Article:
Unexplained Infertility and Celiac Disease

Recent medical literature suggests that it is reasonable for all women with unexplained infertility to be tested for Celiac Disease (CD).1 The reasons for this are threefold: First, there is a strong association of infertility in women with CD, even in those who do not exhibit the typical signs and symptoms of CD. Secondly, the cost of testing for CD is far less than the cost of an infertility workup using Assisted Reproductive Techniques (ART) such as in vitro fertilization (IVF). And thirdly, CD is not only associated with infertility but also with adverse pregnancy outcomes, therefore the condition should be ruled out.

CD is underdiagnosed largely because practitioners focus on the classic gastrointestinal manifestations of the disease such as diarrhea, weight loss, bloating and malabsorption, and not the array of non-gastrointestinal symptoms it is associated with such as unexplained infertility, thyroid disorders, anemias, menstrual irregularities and adverse pregnancy outcomes. CD can be “atypical” or “silent,” and not manifest any gastrointestinal symptoms at all.2 In fact, unexplained infertility may be the only symptom of the disease.3,4 It is also reported that the majority of patients with CD, “the great imitator,” are asymptomatic adults.5 Seemingly unrelated symptoms range from blood sugar dysregulation to thyroid, neurological, haemopoietic, and dermatological disorders or simply “feeling tired all the time.”2,5 The frequency of CD in association with unexplained infertility is 4-8%, about ten times higher than the prevalence of CD in the general population.1,3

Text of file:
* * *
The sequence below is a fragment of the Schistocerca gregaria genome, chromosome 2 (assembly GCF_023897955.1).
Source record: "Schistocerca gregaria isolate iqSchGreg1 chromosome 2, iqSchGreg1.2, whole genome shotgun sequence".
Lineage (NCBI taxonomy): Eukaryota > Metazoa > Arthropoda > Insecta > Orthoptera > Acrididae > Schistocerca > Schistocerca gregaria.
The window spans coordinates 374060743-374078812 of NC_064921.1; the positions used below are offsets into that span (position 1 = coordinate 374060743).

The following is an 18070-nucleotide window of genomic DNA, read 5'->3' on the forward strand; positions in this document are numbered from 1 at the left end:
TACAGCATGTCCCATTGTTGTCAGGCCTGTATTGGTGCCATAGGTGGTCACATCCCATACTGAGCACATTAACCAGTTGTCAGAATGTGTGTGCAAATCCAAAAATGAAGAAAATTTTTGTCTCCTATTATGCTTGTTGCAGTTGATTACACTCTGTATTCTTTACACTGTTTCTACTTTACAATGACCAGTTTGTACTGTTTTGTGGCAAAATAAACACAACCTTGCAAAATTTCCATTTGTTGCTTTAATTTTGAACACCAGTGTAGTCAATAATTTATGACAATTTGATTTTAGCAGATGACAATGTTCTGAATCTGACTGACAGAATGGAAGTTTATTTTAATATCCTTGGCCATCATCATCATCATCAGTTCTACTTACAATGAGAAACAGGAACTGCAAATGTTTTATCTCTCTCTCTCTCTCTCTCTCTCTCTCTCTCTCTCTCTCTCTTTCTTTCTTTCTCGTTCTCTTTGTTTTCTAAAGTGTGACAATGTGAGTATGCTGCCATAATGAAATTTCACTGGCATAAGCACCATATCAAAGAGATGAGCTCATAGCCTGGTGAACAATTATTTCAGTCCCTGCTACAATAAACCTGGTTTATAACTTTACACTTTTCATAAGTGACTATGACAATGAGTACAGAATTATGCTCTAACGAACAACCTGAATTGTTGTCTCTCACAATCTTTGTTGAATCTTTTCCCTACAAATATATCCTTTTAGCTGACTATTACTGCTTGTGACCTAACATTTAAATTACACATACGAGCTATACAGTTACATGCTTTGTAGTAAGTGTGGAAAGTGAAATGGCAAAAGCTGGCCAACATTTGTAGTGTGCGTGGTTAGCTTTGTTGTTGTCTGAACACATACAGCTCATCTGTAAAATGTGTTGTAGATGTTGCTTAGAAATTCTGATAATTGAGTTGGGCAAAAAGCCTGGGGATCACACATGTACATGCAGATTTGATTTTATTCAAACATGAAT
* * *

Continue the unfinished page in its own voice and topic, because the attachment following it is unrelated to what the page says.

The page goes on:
CD screening is particularly important in women’s health as it contributes to infertility, iron deficiency anemia, menstrual irregularities and reduced bone mineral density. CD is also known to cause infertility in men by interfering with spermatogenesis.5 Therefore, if a couple is trying to get pregnant naturally, a thorough family and past medical history is crucially important. The lack of testing for CD in patients with unexplained infertility, and the strong association between the two, has led to the term in the literature: “a neglected clinical association.”6